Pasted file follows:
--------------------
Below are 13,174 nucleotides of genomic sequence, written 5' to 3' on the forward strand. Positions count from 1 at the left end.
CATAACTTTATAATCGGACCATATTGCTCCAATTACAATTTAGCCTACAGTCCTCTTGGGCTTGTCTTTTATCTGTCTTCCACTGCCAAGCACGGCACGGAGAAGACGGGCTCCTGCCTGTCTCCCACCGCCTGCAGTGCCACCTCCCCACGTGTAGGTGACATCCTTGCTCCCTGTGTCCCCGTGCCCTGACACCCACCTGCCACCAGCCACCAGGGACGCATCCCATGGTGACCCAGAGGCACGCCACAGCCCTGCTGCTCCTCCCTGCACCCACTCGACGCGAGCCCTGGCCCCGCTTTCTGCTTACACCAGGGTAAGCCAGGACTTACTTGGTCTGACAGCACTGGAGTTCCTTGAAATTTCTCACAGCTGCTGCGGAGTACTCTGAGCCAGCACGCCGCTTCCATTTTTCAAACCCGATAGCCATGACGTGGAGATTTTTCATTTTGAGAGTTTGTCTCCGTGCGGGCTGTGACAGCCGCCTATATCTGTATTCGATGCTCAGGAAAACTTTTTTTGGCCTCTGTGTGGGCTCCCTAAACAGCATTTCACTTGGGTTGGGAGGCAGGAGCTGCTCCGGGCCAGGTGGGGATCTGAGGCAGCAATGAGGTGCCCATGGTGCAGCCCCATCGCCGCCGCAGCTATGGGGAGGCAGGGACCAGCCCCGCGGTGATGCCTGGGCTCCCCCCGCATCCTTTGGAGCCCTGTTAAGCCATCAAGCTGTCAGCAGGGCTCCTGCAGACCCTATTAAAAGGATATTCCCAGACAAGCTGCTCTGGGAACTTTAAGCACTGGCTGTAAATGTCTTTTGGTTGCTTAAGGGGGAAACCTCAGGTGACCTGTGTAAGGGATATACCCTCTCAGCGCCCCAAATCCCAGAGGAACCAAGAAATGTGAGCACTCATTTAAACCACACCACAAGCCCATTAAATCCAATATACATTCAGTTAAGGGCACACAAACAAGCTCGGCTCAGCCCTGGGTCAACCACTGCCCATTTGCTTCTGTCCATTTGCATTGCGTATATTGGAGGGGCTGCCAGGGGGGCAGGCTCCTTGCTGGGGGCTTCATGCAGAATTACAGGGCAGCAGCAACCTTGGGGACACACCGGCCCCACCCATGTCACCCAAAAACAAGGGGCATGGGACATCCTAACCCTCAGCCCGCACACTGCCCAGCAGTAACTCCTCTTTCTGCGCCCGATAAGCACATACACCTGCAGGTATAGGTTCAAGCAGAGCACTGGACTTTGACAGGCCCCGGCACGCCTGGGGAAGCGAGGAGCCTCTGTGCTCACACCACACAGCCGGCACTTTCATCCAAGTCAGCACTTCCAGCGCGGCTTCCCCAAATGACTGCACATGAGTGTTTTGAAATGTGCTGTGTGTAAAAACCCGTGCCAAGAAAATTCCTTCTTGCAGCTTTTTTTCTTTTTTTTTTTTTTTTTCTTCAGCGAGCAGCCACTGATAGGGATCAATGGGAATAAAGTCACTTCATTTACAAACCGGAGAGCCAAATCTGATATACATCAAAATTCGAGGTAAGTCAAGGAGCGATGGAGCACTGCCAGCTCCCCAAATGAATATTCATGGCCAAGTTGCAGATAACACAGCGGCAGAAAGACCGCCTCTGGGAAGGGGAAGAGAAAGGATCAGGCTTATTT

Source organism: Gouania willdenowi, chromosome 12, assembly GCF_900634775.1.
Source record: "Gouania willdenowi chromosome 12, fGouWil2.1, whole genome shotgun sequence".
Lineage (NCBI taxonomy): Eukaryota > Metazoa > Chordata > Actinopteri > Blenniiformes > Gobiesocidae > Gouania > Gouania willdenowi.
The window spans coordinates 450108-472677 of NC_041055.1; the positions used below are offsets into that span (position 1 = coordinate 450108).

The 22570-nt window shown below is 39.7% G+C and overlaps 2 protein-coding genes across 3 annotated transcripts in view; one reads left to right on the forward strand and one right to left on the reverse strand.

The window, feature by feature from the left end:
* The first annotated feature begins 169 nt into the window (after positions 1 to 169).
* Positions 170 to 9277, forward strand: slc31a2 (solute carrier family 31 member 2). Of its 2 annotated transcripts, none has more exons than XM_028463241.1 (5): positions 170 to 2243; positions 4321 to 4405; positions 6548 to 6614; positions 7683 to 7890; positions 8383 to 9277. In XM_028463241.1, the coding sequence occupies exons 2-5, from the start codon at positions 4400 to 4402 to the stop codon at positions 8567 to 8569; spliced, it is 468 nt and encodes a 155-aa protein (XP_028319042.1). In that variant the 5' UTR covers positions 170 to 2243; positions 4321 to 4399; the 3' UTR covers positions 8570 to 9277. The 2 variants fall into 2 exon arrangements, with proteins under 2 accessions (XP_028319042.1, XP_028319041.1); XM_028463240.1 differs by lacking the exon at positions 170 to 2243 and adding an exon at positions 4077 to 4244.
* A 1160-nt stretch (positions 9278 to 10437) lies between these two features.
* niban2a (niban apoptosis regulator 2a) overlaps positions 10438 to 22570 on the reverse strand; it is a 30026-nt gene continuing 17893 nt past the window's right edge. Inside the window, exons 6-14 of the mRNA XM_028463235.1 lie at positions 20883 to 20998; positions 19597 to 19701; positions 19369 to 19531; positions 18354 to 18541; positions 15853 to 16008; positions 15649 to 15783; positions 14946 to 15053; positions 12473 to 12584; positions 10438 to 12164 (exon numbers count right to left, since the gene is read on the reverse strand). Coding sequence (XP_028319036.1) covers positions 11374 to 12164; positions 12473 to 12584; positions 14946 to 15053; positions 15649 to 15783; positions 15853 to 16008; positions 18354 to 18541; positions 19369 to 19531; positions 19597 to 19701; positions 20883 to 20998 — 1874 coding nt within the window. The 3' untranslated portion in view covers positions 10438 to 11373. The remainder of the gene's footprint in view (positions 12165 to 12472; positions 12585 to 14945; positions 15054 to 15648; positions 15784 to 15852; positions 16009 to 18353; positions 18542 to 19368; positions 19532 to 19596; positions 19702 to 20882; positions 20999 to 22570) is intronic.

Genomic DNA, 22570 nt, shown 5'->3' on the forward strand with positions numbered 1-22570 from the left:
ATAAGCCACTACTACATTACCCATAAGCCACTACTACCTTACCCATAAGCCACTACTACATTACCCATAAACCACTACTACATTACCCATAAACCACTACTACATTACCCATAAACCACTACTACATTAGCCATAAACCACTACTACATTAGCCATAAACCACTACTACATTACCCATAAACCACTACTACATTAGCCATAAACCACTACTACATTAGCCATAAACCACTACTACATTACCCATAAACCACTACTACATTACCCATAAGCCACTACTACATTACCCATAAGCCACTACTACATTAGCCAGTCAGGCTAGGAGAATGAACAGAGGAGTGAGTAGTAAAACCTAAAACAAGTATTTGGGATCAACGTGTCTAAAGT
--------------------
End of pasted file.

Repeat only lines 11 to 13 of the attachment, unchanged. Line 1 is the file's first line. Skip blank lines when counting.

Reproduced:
* A 1160-nt stretch (positions 9278 to 10437) lies between these two features.
* niban2a (niban apoptosis regulator 2a) overlaps positions 10438 to 22570 on the reverse strand; it is a 30026-nt gene continuing 17893 nt past the window's right edge. Inside the window, exons 6-14 of the mRNA XM_028463235.1 lie at positions 20883 to 20998; positions 19597 to 19701; positions 19369 to 19531; positions 18354 to 18541; positions 15853 to 16008; positions 15649 to 15783; positions 14946 to 15053; positions 12473 to 12584; positions 10438 to 12164 (exon numbers count right to left, since the gene is read on the reverse strand). Coding sequence (XP_028319036.1) covers positions 11374 to 12164; positions 12473 to 12584; positions 14946 to 15053; positions 15649 to 15783; positions 15853 to 16008; positions 18354 to 18541; positions 19369 to 19531; positions 19597 to 19701; positions 20883 to 20998 — 1874 coding nt within the window. The 3' untranslated portion in view covers positions 10438 to 11373. The remainder of the gene's footprint in view (positions 12165 to 12472; positions 12585 to 14945; positions 15054 to 15648; positions 15784 to 15852; positions 16009 to 18353; positions 18542 to 19368; positions 19532 to 19596; positions 19702 to 20882; positions 20999 to 22570) is intronic.

Genomic DNA, 22570 nt, shown 5'->3' on the forward strand with positions numbered 1-22570 from the left: